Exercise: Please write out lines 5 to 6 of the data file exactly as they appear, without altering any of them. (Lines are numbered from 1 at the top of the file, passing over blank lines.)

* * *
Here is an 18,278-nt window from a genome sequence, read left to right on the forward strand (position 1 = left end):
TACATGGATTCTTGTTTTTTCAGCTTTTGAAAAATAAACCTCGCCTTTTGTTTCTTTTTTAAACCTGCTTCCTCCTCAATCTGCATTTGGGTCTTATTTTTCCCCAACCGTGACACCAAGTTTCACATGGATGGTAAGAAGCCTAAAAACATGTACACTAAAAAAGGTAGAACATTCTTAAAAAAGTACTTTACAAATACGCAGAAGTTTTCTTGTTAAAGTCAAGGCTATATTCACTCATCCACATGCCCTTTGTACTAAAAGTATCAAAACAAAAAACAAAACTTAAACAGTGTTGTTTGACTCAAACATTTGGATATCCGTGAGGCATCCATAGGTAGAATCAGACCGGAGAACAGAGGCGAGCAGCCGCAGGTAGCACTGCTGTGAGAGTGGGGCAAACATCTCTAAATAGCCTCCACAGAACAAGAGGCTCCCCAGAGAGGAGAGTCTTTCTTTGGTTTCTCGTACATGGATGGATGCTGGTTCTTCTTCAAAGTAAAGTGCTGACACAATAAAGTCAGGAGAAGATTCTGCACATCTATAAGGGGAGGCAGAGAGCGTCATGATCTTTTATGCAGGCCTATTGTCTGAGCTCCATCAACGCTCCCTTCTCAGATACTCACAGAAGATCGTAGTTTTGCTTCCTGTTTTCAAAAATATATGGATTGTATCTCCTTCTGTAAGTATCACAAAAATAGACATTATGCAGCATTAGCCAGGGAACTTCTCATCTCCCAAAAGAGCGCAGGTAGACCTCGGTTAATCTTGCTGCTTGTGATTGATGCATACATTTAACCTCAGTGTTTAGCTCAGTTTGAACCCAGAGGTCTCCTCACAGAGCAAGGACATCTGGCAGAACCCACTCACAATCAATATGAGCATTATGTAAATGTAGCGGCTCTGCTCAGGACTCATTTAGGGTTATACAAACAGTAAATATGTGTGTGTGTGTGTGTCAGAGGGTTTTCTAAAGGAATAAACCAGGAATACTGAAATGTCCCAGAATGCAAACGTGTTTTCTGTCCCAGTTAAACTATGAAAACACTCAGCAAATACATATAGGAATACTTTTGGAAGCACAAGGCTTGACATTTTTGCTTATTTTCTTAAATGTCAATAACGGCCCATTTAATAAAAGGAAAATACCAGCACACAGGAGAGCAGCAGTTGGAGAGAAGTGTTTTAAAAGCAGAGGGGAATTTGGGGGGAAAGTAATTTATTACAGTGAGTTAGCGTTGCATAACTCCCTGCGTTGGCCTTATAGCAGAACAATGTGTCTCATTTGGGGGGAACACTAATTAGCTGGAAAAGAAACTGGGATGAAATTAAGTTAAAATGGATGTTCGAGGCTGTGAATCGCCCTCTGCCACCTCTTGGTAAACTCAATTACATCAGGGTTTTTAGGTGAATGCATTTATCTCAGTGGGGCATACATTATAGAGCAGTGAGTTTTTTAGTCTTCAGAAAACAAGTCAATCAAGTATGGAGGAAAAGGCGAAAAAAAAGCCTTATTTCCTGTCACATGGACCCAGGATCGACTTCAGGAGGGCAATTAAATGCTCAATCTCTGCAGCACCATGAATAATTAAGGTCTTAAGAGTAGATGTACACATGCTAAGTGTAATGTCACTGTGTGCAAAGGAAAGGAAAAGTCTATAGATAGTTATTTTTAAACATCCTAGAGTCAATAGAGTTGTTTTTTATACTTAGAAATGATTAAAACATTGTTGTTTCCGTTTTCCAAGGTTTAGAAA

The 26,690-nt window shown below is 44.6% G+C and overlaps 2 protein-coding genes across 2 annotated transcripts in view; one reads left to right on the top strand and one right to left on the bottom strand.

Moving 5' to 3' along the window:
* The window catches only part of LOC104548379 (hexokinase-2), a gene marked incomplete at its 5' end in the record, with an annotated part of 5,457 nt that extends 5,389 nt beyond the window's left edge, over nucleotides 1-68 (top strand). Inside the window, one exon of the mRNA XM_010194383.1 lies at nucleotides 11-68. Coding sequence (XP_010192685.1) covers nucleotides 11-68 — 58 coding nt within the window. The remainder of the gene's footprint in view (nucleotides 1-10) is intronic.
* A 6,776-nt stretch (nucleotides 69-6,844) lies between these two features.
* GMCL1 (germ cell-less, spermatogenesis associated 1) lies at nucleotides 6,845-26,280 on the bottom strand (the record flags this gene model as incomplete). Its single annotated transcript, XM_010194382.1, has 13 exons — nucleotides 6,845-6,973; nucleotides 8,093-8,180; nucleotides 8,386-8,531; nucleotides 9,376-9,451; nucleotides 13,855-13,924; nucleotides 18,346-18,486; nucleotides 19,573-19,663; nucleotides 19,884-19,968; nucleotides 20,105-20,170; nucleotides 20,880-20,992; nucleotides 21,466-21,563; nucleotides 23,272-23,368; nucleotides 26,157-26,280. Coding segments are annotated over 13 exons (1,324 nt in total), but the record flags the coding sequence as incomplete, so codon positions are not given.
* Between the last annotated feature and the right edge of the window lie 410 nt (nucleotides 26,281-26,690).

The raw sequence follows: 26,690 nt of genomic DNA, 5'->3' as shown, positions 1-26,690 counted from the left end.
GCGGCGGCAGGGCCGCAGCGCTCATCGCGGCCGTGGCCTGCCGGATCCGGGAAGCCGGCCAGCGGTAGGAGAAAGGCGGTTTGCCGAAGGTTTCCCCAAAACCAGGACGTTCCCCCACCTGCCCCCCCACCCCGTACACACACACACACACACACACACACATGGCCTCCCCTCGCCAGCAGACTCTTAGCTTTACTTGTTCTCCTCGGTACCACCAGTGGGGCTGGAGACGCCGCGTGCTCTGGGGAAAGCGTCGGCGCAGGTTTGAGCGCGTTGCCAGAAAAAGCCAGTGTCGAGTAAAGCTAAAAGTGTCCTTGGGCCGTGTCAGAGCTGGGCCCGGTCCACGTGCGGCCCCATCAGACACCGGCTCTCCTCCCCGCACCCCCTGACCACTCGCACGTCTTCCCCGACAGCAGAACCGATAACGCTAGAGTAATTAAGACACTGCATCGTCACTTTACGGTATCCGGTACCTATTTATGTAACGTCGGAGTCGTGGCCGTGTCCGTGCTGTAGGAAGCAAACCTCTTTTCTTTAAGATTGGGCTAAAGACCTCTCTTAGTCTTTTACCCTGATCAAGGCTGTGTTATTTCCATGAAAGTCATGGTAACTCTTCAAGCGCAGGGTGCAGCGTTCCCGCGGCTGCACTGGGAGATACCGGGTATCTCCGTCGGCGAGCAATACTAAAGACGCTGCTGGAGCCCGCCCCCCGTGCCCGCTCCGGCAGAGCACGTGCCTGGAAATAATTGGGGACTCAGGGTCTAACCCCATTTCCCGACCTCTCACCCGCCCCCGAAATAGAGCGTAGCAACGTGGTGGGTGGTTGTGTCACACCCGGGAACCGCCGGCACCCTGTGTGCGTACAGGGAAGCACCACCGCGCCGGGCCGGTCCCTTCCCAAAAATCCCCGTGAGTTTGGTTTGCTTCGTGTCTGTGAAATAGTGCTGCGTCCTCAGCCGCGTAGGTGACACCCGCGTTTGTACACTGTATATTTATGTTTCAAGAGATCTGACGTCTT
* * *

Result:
* The window catches only part of LOC104548379 (hexokinase-2), a gene marked incomplete at its 5' end in the record, with an annotated part of 5,457 nt that extends 5,389 nt beyond the window's left edge, over nucleotides 1-68 (top strand). Inside the window, one exon of the mRNA XM_010194383.1 lies at nucleotides 11-68. Coding sequence (XP_010192685.1) covers nucleotides 11-68 — 58 coding nt within the window. The remainder of the gene's footprint in view (nucleotides 1-10) is intronic.
* A 6,776-nt stretch (nucleotides 69-6,844) lies between these two features.